Methodological quality of the review: Low confidence
Author: Finger RP.
Sub-sector: Access to surgery and barriers to services
Type of cataract: Age-related cataract
Equity focus: None specified
Review type: Effectiveness review
Quantitative synthesis method: Narrative synthesis
Qualitative synthesis methods: Not applicable
Blindness caused by cataracts poses a major challenge all over the world. In India, although there are services available for the treatment of cataract, the number of blind people has risen. The implementation of outreach initiatives and activities to treat cataract and a general increase in cataract services have not translated into take-up of those services, even if many of these are free of charge. Authors note that existing facilities are underutilized and ‘even outreach programmes are faced with a certain proportion of people identified for cataract surgery who do not accept the services offered’.
To perform a systematic review of the literature related to barriers to cataract surgery services in India and to identify research needs.
Authors included studies that made reference to or evaluated barriers to accessing cataract surgery, however, the number and types of studies included in the review were not clearly described.
Authors identified numerous barriers to accessing cataract services including: lack of funding to access to the service, distance, fear, distrust of offered services, lack of awareness that the service exists, lack of support or time and, inability to free oneself from work obligations or family responsibility to have the treatment. However, these have not been put into the wider context of health-seeking behaviour. Authors also found that financial barriers continue to be a major reason for the underutilization of cataract surgery services.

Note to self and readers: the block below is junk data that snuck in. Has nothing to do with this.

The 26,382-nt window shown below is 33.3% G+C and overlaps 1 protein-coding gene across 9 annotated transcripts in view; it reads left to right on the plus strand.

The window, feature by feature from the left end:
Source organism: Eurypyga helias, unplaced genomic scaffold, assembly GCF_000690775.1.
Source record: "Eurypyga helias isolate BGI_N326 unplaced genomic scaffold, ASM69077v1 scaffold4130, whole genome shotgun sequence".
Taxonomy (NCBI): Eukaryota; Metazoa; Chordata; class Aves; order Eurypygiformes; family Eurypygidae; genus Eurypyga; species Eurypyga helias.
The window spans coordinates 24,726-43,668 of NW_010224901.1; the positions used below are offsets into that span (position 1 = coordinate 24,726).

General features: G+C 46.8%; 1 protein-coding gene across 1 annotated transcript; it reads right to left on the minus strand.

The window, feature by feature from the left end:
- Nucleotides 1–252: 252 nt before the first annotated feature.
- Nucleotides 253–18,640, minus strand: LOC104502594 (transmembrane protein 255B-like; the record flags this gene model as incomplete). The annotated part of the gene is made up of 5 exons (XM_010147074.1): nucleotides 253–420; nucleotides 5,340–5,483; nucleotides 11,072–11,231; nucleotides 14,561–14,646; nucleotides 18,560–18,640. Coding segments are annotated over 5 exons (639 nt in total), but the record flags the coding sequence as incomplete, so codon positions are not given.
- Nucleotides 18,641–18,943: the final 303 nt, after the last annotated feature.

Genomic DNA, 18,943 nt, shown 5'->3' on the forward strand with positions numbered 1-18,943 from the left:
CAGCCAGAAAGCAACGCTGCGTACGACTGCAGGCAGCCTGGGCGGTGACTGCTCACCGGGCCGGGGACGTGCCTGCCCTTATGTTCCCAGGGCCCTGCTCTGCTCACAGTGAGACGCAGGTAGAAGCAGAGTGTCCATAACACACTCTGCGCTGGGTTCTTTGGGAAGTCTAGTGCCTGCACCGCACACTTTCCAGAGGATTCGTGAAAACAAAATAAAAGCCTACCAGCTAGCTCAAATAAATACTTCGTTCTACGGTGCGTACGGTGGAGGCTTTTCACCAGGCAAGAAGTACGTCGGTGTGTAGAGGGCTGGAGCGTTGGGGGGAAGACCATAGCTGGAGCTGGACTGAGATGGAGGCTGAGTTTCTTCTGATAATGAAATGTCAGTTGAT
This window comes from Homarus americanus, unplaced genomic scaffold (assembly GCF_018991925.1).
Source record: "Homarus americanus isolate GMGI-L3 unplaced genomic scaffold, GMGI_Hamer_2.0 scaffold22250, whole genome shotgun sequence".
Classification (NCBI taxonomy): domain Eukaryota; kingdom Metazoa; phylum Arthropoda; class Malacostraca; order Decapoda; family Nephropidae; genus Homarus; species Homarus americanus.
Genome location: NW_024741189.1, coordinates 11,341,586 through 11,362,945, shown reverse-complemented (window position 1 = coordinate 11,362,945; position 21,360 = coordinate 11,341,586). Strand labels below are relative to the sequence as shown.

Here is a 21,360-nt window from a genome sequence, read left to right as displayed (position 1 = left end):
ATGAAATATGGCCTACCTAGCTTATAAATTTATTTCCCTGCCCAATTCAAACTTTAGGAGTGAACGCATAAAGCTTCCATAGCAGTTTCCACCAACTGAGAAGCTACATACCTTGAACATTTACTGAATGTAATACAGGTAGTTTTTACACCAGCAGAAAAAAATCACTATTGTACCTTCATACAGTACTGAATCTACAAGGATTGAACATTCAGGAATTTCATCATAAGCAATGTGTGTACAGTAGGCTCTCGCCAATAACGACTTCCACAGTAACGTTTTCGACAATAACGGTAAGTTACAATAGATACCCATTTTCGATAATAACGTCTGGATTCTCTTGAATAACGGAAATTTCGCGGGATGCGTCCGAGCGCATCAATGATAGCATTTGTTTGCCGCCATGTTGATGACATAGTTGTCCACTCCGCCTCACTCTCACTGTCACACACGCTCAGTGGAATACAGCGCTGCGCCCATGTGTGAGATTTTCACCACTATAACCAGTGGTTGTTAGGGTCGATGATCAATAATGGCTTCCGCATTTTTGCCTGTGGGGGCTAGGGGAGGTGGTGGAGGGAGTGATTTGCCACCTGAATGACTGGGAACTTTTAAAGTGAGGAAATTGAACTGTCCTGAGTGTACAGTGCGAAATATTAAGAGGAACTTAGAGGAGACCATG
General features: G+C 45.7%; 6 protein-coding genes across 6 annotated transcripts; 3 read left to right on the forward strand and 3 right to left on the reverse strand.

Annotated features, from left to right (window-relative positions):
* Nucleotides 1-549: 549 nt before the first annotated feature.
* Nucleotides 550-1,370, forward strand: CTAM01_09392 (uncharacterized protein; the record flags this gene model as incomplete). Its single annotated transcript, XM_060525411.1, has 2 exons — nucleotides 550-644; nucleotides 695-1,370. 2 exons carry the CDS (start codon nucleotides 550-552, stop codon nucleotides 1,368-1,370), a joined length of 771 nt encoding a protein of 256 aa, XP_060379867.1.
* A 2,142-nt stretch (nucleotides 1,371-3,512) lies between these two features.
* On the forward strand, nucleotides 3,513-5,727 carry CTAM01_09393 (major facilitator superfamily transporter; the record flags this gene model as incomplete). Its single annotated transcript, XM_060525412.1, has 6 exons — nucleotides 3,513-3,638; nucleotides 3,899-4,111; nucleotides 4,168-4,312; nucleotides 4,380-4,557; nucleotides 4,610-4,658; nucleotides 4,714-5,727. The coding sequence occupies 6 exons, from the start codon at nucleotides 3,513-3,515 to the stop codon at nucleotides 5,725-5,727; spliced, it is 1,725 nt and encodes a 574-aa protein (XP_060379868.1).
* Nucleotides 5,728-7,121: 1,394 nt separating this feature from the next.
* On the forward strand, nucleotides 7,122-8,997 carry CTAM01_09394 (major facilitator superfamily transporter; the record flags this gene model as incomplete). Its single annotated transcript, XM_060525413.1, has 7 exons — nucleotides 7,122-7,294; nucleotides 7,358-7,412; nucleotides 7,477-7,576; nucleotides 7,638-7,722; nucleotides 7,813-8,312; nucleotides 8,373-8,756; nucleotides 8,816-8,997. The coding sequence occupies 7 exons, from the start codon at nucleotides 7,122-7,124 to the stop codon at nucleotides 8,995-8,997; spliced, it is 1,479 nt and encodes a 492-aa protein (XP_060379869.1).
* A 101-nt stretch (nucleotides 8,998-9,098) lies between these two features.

Authors noted that more in-depth research is required to fully understand why people do not take up available cataract services and to encourage and increase self-motivated uptake of cataract surgery services.
Authors included studies that made reference to or evaluated barriers to accessing cataract surgery.
Authors conducted a search of Medline and PUBMED to identify relevant studies and searched reference lists of included studies but did not report if there were any date or language restrictions.
Data synthesis consisted of a narrative analysis of included studies.
Authors did not fully report how generalizable the results are but do recognize that nearly all cited articles were based on findings from the Indian States: Tamil Nadu, Andhra Pradesh, Karnataka and New Delhi and is therefore specific to certain regions in India.
The review focused specifically on India, with passing reference to studies from Kenya and Nepal. Therefore, the review identified certain barriers to access to cataract surgery within certain low-income settings.
This review was based on two databases search (MEDLINE and PUBMED) and on reference lists searches. However, it is not clear whether language and or date restrictions were applied; as such we could not be confident that relevant literature was not omitted. In addition, it is unclear whether two researchers independently participated in the screening and data extraction processes, to reduce potential biases in study selection and analysis.
In relation to the included studies, sufficient details were not provided within the review including, participant characteristics, interventions, and outcomes. Furthermore, no assessment of quality and risk of bias were reported in the review and, therefore, the robustness of the included studies could not be evaluated. The review aimed to identify barriers to cataract surgery services and identify further research needs, making a qualitative synthesis is appropriate, although methods behind the data synthesis are not fully reported. Based on the information provided on the review, overall, low confidence was attributed in the conclusions about the effects of this study.
Finger RP. Cataracts in India: Current Situation, Access, and Barriers to Services Over Time. Ophthalmic Epidemiology. 2007;14:112-8.